"The disclosure of the names of teachers tied to their scores adds little, if anything, to illuminate how the district itself is performing its duty," the provisional ruling said.

Rochelle Wilcox, an attorney representing The Times, called the tentative ruling disappointing. She had argued that without knowing the names of teachers, the public could not monitor their performance to learn from good practices and strengthen ineffective ones.

"We believe that parents and the public have a profound interest in learning about individual teachers," she said.

Attorneys for the school district and the teachers union declined to comment on the tentative ruling.

The Times sought three years of district data, from 2009 through 2012, that show whether individual teachers helped — or hurt — students' academic achievement, as measured by state standardized test scores.

Using a complex mathematical formula, the district aims to isolate a teacher's effect on student growth by controlling for such outside factors as poverty, race, English ability and prior test scores. The district sought to use that type of analysis, known in L.A. Unified as Academic Growth Over Time, in teacher evaluations but was fiercely resisted by the teachers union, which argues that it is unreliable.

The district has given performance ratings of individual teachers and their grade levels to The Times but not their names or schools. Both Presiding Judge Tricia A. Bigelow and Judge Russell Kussman said that disclosure of teacher names would seem to serve the personal interest of parents trying to get the best for their child rather than a broad public interest. The Times argued, however, that parental interests are public interests.

But both judges indicated that they might support the release of location data to see, for instance, whether particular campuses were disproportionately staffed by weak or strong teachers.

Los Angeles County Superior Court Judge James C. Chalfant ruled last year that the ratings must be released to The Times because public interest in them outweighed any teacher privacy rights. He rejected arguments by the district and United Teachers Los Angeles that the performance ratings were confidential personnel information that, if released, would create discord, stigma, embarrassment, difficulty in recruiting teachers and other harm. He said the public had an interest in the ratings because they indicated student achievement and district choices in allocating resources.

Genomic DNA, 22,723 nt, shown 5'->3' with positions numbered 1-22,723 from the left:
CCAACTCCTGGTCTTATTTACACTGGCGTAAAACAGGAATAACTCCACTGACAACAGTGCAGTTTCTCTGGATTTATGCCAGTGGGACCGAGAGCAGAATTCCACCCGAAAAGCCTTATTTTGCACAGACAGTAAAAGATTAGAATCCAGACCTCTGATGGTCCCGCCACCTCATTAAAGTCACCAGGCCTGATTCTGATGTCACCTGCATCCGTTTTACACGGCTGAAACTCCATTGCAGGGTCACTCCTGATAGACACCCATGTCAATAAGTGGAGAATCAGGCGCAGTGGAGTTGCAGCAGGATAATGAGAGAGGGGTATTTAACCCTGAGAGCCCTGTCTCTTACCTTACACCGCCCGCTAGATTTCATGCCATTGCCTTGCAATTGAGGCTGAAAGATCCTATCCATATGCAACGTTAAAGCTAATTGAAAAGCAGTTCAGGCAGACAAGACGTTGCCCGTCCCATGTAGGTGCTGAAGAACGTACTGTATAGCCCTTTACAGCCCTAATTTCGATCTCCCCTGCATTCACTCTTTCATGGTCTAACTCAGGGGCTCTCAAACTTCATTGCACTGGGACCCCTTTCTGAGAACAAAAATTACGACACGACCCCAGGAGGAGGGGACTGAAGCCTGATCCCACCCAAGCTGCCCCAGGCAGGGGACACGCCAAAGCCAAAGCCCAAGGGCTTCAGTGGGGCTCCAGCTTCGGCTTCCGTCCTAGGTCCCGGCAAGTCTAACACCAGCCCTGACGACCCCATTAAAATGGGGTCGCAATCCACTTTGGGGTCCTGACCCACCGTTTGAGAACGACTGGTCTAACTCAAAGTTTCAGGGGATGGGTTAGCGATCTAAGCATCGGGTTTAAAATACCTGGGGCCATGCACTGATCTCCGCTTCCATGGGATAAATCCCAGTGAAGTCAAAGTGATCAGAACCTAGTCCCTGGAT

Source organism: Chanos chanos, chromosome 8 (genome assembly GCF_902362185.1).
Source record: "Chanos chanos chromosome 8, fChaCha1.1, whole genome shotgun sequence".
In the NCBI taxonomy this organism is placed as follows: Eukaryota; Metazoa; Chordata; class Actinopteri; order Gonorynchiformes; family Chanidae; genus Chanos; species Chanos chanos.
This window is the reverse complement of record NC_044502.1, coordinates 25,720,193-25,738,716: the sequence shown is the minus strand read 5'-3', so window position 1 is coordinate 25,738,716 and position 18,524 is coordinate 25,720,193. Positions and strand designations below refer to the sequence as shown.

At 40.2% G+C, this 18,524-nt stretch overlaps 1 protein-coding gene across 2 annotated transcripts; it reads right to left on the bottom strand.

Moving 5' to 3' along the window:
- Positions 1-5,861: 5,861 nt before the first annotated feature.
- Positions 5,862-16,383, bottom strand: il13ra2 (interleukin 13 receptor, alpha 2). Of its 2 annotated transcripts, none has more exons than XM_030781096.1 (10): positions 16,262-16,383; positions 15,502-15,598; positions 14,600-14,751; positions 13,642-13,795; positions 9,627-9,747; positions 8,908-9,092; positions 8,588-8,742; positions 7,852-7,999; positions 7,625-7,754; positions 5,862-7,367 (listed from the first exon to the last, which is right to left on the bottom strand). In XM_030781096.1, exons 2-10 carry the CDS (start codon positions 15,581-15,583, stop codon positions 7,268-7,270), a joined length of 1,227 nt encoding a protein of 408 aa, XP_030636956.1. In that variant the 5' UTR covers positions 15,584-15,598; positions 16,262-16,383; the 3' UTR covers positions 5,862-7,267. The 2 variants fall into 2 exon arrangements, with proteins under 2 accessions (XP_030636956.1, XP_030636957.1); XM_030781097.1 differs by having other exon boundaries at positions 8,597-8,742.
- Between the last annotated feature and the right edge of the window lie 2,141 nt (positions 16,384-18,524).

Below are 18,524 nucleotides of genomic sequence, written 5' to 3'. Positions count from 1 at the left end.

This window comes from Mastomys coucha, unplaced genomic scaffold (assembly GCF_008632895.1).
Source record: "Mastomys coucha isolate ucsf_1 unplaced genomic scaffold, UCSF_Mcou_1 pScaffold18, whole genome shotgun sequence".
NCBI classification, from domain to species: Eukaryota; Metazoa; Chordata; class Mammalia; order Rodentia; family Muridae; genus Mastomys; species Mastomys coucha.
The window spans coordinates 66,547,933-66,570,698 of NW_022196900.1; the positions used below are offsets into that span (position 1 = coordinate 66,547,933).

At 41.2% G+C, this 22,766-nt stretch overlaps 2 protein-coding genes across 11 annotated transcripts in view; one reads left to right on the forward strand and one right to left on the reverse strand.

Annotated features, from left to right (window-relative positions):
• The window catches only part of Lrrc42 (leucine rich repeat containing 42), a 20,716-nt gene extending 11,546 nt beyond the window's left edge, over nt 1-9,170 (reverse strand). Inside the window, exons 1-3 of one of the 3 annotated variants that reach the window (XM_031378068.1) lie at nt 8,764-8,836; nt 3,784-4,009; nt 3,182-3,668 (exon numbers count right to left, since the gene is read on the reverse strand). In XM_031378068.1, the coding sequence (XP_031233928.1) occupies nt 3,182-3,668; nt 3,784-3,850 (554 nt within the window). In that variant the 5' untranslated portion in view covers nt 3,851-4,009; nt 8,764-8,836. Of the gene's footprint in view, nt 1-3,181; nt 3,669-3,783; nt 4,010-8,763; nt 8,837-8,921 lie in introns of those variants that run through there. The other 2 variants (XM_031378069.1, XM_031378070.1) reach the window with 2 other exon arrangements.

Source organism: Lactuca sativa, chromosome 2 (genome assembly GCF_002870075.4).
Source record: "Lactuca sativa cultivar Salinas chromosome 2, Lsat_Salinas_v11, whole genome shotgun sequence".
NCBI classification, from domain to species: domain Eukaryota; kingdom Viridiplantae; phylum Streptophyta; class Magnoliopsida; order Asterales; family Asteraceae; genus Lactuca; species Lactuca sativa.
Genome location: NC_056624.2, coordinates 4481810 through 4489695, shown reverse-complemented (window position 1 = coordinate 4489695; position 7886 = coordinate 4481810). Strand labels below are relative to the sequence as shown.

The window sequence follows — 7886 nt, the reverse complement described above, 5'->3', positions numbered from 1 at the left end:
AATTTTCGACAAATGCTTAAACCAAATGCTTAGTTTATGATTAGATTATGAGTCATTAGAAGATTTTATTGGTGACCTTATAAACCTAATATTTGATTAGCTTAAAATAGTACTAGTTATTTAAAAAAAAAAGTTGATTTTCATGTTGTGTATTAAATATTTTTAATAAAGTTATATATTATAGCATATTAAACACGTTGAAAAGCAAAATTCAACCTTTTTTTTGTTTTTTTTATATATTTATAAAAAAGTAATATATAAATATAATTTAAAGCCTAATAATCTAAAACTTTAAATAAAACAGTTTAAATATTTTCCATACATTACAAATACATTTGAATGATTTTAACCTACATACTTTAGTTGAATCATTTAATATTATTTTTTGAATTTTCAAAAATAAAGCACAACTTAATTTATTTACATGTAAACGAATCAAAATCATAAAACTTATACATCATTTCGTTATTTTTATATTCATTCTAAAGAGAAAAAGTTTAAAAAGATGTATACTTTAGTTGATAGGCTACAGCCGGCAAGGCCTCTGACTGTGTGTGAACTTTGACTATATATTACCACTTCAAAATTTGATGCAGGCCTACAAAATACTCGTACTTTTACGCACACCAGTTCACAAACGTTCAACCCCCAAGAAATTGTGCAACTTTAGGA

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Republicans back Brown's concept of a fund for debt and rainy days

SACRAMENTO — Gov. Jerry Brown has both Democrats and Republicans on board with the broad outlines of his plan for stockpiling some cash and paying off debt.

But as the special legislative session Brown called on the issue opened Thursday, it was clear that, as lawmakers like to say, the devil could be in the details.

Republicans, whose votes the Democratic governor needs to place his measure on the fall ballot, want tighter controls on the reserve fund than the governor has proposed. One senator said there might be a loophole in the plan that could help Brown fund the state's troubled bullet train network — a project most Republicans oppose.

On the other side of the aisle, Senate leader Darrell Steinberg (D-Sacramento) has publicly balked at Brown's insistence that lawmakers act on his proposal now rather than later this year. Democrats also could hold out for the restoration of more healthcare and social service funds cut during the recession.

Assembly Speaker John A. Pérez (D-Los Angeles), an early proponent of a rainy-day fund, said there was plenty of room for compromise. Although lawmakers took no action on the governor's plan Thursday, Pérez scheduled an initial hearing on the topic for Monday.

"We'll figure out what it is we need to address to make this solid concept something people can come together on," he said in an interview.